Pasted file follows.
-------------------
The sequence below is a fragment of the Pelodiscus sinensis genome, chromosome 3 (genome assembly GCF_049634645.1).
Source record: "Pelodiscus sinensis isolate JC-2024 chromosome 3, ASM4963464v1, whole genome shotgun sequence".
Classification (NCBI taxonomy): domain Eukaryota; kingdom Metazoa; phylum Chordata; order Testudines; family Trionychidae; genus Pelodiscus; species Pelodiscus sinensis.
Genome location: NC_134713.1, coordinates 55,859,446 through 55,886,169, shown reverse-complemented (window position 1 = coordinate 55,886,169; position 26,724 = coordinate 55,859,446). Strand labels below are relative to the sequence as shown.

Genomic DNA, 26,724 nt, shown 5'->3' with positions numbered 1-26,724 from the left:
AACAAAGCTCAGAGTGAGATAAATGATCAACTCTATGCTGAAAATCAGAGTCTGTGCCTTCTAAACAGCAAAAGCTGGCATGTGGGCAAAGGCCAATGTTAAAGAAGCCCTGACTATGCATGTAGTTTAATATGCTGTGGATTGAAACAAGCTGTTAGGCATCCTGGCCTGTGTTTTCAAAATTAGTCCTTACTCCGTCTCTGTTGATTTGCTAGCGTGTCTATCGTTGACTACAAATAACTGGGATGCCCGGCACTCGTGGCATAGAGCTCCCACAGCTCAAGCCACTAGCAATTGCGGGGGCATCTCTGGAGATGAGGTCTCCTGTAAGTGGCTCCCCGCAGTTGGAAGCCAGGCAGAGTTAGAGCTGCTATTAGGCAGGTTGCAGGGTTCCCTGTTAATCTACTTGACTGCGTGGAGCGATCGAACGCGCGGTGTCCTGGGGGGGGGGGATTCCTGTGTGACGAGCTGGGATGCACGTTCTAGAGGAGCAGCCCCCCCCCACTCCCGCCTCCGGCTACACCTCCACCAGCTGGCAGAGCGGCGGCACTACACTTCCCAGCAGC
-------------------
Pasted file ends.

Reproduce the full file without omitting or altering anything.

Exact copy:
The sequence below is a fragment of the Pelodiscus sinensis genome, chromosome 3 (genome assembly GCF_049634645.1).
Source record: "Pelodiscus sinensis isolate JC-2024 chromosome 3, ASM4963464v1, whole genome shotgun sequence".
Classification (NCBI taxonomy): domain Eukaryota; kingdom Metazoa; phylum Chordata; order Testudines; family Trionychidae; genus Pelodiscus; species Pelodiscus sinensis.
Genome location: NC_134713.1, coordinates 55,859,446 through 55,886,169, shown reverse-complemented (window position 1 = coordinate 55,886,169; position 26,724 = coordinate 55,859,446). Strand labels below are relative to the sequence as shown.

Genomic DNA, 26,724 nt, shown 5'->3' with positions numbered 1-26,724 from the left:
AACAAAGCTCAGAGTGAGATAAATGATCAACTCTATGCTGAAAATCAGAGTCTGTGCCTTCTAAACAGCAAAAGCTGGCATGTGGGCAAAGGCCAATGTTAAAGAAGCCCTGACTATGCATGTAGTTTAATATGCTGTGGATTGAAACAAGCTGTTAGGCATCCTGGCCTGTGTTTTCAAAATTAGTCCTTACTCCGTCTCTGTTGATTTGCTAGCGTGTCTATCGTTGACTACAAATAACTGGGATGCCCGGCACTCGTGGCATAGAGCTCCCACAGCTCAAGCCACTAGCAATTGCGGGGGCATCTCTGGAGATGAGGTCTCCTGTAAGTGGCTCCCCGCAGTTGGAAGCCAGGCAGAGTTAGAGCTGCTATTAGGCAGGTTGCAGGGTTCCCTGTTAATCTACTTGACTGCGTGGAGCGATCGAACGCGCGGTGTCCTGGGGGGGGGGGATTCCTGTGTGACGAGCTGGGATGCACGTTCTAGAGGAGCAGCCCCCCCCCACTCCCGCCTCCGGCTACACCTCCACCAGCTGGCAGAGCGGCGGCACTACACTTCCCAGCAGC